Publication: Monitor Volume: 3 Issue: 202

Russian interior minister Anatoly Kulikov has accused Chechen field commander Emir Khattab of participating in terrorist acts in Dagestan in order to destabilize the situation in the republic. According to the newspaper Segodnya, the eight Dagestani policemen kidnapped this week were captured by the "Islamic Battalion," which was commanded by Khattab during the Chechen war. (Segodnya, October 28)

Khattab, a native of Jordan, has been a legendary figure in Chechnya since his detachment destroyed a column of Russian troops near Yarysh-Mardy in March, 1996. Only a little over thirty years of age, Khattab considers it his life’s goal to "liberate Muslims" all over the world. Khattab is considered a Wahabi — a follower of the religious and political doctrine in Sunni Islam which arose in Arabia in the mid-18th century on the basis of the teachings of Muhammad ibn Abd al Wahhab, who rejected the veneration of saints and holy places and sought to purify Islam from later accretions and innovations. Wahabism is close to the official ideology of Saudi Arabia. Official Grozny takes a cautious attitude toward the adherents of this tendency since, from the Wahabis’ point of view, Sufi Islam is considered heresy.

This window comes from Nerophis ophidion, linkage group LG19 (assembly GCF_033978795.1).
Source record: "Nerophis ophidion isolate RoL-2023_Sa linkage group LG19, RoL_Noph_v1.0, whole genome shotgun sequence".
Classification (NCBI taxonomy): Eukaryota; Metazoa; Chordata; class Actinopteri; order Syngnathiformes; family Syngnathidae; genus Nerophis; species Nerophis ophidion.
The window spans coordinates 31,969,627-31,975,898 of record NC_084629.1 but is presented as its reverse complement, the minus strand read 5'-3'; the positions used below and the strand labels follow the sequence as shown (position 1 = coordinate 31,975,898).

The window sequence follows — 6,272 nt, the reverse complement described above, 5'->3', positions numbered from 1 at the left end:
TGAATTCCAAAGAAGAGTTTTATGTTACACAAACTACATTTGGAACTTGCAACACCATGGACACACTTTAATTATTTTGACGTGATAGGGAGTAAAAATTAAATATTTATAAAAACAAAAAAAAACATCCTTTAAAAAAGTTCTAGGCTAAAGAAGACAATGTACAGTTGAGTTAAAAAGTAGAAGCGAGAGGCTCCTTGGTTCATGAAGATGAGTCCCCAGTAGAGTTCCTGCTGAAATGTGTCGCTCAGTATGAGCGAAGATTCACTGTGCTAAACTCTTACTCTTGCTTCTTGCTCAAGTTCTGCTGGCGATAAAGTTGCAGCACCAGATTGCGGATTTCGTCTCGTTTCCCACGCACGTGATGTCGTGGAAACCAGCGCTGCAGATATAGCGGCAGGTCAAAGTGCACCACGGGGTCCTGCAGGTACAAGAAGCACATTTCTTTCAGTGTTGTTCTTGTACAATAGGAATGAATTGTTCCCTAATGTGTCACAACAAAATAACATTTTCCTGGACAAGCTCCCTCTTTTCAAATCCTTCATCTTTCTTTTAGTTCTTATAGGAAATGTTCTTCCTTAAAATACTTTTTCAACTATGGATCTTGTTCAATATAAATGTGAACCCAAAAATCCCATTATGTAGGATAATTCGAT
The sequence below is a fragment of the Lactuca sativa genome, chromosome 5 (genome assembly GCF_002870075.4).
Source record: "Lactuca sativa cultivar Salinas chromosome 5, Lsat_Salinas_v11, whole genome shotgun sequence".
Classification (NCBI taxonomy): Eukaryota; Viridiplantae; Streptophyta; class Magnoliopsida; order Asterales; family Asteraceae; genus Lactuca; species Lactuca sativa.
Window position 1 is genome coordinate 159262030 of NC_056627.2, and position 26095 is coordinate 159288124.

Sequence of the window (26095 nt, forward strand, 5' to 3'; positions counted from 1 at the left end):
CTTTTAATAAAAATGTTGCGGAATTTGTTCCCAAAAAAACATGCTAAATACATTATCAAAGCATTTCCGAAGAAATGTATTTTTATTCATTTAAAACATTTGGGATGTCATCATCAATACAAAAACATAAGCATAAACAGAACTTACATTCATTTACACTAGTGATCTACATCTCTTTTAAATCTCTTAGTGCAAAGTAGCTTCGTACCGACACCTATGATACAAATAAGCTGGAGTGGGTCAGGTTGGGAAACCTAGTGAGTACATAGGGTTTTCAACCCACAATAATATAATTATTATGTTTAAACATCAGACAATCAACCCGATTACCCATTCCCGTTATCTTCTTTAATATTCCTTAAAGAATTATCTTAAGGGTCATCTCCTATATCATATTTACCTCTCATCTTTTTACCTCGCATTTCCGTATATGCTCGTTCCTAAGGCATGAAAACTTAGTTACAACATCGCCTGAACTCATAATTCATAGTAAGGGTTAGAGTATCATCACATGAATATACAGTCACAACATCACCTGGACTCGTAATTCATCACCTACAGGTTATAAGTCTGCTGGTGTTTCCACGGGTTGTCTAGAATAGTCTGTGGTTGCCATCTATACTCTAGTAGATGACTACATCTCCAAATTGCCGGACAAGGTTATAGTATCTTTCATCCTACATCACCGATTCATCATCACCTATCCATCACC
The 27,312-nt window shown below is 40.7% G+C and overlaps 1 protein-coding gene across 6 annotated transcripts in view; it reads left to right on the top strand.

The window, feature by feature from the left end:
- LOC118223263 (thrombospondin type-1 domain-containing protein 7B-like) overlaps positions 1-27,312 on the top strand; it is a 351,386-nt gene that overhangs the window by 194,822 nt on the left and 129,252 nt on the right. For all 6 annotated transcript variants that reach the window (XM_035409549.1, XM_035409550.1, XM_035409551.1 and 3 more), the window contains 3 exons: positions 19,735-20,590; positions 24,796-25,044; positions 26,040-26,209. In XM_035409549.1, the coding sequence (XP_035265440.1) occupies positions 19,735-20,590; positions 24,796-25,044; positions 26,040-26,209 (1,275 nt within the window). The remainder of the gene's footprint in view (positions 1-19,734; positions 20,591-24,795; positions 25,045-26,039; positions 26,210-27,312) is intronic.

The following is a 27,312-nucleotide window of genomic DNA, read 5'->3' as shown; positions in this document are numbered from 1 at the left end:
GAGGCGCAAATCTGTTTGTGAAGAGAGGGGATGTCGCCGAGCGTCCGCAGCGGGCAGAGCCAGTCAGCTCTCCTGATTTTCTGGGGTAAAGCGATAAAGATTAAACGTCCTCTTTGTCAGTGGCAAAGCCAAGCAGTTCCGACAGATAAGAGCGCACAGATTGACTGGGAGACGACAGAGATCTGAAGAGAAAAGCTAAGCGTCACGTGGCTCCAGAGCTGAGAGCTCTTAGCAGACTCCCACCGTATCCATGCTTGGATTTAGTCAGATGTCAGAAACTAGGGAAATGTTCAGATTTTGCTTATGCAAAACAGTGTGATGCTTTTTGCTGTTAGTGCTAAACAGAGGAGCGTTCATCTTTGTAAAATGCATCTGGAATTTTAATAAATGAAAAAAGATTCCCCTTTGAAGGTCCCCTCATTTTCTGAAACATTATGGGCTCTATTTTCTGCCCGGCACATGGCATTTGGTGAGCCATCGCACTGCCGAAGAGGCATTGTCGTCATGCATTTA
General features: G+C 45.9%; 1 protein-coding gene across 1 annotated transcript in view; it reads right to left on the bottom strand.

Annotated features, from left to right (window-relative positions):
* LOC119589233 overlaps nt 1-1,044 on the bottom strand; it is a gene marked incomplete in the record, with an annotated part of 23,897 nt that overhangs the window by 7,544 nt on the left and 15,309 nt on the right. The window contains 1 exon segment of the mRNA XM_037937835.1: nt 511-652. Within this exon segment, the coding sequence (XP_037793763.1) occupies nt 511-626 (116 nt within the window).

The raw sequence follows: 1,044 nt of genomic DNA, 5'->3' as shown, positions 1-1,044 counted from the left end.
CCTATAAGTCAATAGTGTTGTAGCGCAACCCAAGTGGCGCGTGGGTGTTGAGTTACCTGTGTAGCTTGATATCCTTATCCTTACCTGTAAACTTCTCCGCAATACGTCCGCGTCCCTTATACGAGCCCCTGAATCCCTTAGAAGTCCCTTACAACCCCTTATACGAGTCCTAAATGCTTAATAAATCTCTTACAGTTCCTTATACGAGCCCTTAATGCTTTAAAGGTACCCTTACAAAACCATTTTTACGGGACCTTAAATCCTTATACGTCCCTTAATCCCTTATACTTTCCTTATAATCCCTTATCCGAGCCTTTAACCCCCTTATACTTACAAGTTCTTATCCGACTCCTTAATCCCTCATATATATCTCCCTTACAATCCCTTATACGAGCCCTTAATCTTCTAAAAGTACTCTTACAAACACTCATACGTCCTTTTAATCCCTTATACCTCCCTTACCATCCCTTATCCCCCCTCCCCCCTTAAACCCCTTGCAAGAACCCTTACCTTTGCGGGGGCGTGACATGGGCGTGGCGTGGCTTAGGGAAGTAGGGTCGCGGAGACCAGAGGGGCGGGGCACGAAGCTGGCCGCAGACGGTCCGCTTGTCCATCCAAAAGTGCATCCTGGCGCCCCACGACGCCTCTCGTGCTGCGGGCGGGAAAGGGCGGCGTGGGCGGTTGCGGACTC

In principle, the hypothesis that Khattab may have decided to "liberate" the Muslims of Dagestan is not implausible. Wahabism is quite influential in Khasavyurt district (there were, for example, many supporters of this doctrine among the inhabitants of the Dagestani village of Pervomaiskoe, destroyed by the Russian army in January 1996) and Dagestani Wahabis support calls for creation of an Islamic state in their republic. Now that the war is over, Khattab may have decided to come to the aid of his fellow Wahabis in Dagestan.

The hypothesis has one major shortcoming, however. Accusations against Khattab appear after virtually every scandal linked with Chechnya. For example, he was also accused of murdering the Red Cross workers on the eve of the presidential elections in Chechnya. "Whenever anything happens, the Kremlin immediately accuses me, without a shred of evidence," Khattab told Monitor’s correspondent last year.

In fact, maverick field commanders like Khattab and Salman Raduev are very convenient targets for those in Moscow, such as Kulikov, who favor a "tough approach" to relations with Grozny. Any villainies that can be attributed to such commanders serve as indirect evidence that negotiations with the Chechen authorities are pointless, since the real levers of power are in the hands of "uncontrollable radicals."

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